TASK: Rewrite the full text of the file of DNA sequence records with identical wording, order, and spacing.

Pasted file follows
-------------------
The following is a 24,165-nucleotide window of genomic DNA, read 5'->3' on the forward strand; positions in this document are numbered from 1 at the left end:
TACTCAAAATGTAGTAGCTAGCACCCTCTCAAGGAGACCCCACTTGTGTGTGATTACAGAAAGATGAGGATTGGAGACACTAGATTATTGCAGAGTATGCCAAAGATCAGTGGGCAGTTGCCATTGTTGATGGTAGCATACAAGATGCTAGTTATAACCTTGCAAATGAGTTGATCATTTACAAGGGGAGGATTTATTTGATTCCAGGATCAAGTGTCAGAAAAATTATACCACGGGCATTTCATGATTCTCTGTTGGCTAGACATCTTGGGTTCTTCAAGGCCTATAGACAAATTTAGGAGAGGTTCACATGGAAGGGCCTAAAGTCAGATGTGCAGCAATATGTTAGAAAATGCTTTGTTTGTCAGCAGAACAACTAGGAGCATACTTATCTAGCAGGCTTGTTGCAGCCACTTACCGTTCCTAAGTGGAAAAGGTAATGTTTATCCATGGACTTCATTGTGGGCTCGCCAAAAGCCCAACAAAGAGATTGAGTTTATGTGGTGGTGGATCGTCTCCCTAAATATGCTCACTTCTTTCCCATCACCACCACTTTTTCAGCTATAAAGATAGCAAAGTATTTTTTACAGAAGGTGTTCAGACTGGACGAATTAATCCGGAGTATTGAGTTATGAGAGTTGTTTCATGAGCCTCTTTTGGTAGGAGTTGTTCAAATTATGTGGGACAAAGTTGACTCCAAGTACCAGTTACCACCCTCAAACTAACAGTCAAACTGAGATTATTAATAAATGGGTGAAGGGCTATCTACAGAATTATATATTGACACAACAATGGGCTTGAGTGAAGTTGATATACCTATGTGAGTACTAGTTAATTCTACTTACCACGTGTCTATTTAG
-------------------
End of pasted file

The following is a 24,165-nucleotide window of genomic DNA, read 5'->3' on the forward strand; positions in this document are numbered from 1 at the left end:
TACTCAAAATGTAGTAGCTAGCACCCTCTCAAGGAGACCCCACTTGTGTGTGATTACAGAAAGATGAGGATTGGAGACACTAGATTATTGCAGAGTATGCCAAAGATCAGTGGGCAGTTGCCATTGTTGATGGTAGCATACAAGATGCTAGTTATAACCTTGCAAATGAGTTGATCATTTACAAGGGGAGGATTTATTTGATTCCAGGATCAAGTGTCAGAAAAATTATACCACGGGCATTTCATGATTCTCTGTTGGCTAGACATCTTGGGTTCTTCAAGGCCTATAGACAAATTTAGGAGAGGTTCACATGGAAGGGCCTAAAGTCAGATGTGCAGCAATATGTTAGAAAATGCTTTGTTTGTCAGCAGAACAACTAGGAGCATACTTATCTAGCAGGCTTGTTGCAGCCACTTACCGTTCCTAAGTGGAAAAGGTAATGTTTATCCATGGACTTCATTGTGGGCTCGCCAAAAGCCCAACAAAGAGATTGAGTTTATGTGGTGGTGGATCGTCTCCCTAAATATGCTCACTTCTTTCCCATCACCACCACTTTTTCAGCTATAAAGATAGCAAAGTATTTTTTACAGAAGGTGTTCAGACTGGACGAATTAATCCGGAGTATTGAGTTATGAGAGTTGTTTCATGAGCCTCTTTTGGTAGGAGTTGTTCAAATTATGTGGGACAAAGTTGACTCCAAGTACCAGTTACCACCCTCAAACTAACAGTCAAACTGAGATTATTAATAAATGGGTGAAGGGCTATCTACAGAATTATATATTGACACAACAATGGGCTTGAGTGAAGTTGATATACCTATGTGAGTACTAGTTAATTCTACTTACCACGTGTCTATTTAG